• Portfolio: The Adolescent Stage

    Photographs of microscopic aquatic animals capture complex life stages in ways not possible in standard textbooks.

  • Are Animals People?

    The disparity between experiments that suggest sophisticated cognition in animals and those that find hard limits to animal intelligence has created a debate over animal “personhood.”

  • Going, Going, Gone

    The second most common element in the universe is increasingly rare on Earth—except, for now, in America.

  • Earth-like Planets Aren’t Rare

    Renowned planetary scientist James Kasting on the odds of finding another Earth-like planet and the power of science fiction.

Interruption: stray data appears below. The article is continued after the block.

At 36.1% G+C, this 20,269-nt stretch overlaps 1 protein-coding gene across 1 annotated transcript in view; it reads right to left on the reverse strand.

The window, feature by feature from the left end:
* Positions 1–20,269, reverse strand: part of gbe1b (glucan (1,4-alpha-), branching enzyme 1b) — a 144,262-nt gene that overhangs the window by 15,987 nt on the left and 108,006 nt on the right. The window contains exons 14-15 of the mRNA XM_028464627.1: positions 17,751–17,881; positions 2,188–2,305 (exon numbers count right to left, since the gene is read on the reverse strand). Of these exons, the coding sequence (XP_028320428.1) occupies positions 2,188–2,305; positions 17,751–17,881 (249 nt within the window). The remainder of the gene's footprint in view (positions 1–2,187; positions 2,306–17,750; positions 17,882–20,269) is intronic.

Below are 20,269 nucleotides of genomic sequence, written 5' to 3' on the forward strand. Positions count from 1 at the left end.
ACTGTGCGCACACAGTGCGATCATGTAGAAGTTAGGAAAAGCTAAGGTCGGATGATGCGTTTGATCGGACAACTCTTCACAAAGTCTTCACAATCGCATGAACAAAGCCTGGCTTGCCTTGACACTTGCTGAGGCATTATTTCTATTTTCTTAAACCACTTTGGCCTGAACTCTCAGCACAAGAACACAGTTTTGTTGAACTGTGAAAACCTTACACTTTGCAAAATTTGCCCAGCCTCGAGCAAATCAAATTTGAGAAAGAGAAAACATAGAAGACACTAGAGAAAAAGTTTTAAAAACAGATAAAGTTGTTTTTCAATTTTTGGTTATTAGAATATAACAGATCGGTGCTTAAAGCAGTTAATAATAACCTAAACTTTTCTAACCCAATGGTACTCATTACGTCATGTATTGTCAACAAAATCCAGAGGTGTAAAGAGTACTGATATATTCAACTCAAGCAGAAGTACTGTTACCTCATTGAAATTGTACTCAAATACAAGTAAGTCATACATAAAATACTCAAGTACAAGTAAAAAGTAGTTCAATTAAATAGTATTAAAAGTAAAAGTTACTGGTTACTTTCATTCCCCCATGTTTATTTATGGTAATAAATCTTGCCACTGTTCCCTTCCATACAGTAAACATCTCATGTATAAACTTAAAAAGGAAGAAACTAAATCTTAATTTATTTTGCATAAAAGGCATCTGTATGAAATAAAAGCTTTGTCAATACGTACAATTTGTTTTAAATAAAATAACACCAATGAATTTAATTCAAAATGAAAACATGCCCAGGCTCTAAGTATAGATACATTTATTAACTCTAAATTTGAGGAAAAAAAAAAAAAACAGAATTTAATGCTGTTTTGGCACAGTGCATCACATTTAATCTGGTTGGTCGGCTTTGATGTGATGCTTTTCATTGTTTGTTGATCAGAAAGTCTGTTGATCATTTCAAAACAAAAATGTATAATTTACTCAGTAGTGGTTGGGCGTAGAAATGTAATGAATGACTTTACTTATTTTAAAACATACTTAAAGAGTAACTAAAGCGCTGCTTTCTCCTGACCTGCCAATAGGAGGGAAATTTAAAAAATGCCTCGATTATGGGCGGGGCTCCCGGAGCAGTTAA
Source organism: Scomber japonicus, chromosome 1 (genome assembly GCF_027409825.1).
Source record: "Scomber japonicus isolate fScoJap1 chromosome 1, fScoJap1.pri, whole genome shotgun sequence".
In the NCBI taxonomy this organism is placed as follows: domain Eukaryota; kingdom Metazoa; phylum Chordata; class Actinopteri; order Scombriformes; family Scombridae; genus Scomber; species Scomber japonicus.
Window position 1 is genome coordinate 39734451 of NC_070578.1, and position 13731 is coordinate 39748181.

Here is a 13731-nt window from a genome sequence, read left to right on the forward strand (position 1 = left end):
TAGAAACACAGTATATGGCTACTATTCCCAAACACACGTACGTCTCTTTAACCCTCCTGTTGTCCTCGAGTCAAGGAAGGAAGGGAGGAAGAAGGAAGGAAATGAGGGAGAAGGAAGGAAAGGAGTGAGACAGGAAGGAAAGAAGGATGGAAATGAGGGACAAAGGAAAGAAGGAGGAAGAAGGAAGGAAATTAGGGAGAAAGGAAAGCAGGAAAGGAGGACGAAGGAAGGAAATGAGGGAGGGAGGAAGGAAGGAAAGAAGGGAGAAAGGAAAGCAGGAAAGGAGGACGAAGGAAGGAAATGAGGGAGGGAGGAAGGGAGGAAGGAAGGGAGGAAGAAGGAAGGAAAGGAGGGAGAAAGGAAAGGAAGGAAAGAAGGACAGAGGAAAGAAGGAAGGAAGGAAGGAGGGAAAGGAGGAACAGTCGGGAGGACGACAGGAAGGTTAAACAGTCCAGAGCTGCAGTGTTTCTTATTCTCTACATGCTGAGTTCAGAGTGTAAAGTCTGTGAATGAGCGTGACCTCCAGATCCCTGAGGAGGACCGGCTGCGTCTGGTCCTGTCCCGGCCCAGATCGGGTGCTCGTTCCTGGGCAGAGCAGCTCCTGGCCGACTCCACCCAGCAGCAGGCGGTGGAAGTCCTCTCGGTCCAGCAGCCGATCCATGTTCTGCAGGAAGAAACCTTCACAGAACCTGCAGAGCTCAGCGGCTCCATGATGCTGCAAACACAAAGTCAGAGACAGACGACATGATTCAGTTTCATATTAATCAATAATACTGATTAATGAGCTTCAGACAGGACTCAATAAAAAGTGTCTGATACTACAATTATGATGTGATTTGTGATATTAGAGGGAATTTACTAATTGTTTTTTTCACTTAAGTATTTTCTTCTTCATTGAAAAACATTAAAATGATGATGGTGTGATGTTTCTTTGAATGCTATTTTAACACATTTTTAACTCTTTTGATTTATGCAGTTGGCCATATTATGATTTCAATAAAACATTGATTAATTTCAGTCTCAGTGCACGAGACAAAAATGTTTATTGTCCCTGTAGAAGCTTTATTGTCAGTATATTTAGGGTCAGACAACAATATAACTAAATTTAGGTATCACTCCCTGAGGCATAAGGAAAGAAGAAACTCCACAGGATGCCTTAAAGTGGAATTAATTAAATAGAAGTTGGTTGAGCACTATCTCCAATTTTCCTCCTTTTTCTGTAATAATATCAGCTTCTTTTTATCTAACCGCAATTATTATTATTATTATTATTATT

• Extinction’s Tipping Points

    How the extinction of the dinosaurs, Arctic methane leaks, and nuclear weaponry reveal the precarious thresholds of life on Earth.

  • The Paintbrush and the Plant

    Thinking spring? Ramble through the lush floral landscapes of The Art of Plant Evolution, where modern science and the tradition of botanical painting meet.

  • Why Do We Believe?

    Science is developing new insights into how religious beliefs may have evolved, but often the research brings up more questions than it answers.

  • Fishy Findings and Kinky Sex

    In this week's Findings Log, we examine new research on Earth’s magnetic fields, confusion about what constitutes “sex,” frogs that change sex, and more.

  • When True Innovation Begins

    Amy Cannon, green chemist and non-profit director, answers our 10 questions, discussing low-energy solar cells, training scientists to weed out toxicity, and what makes benign chemistry such a good business proposition.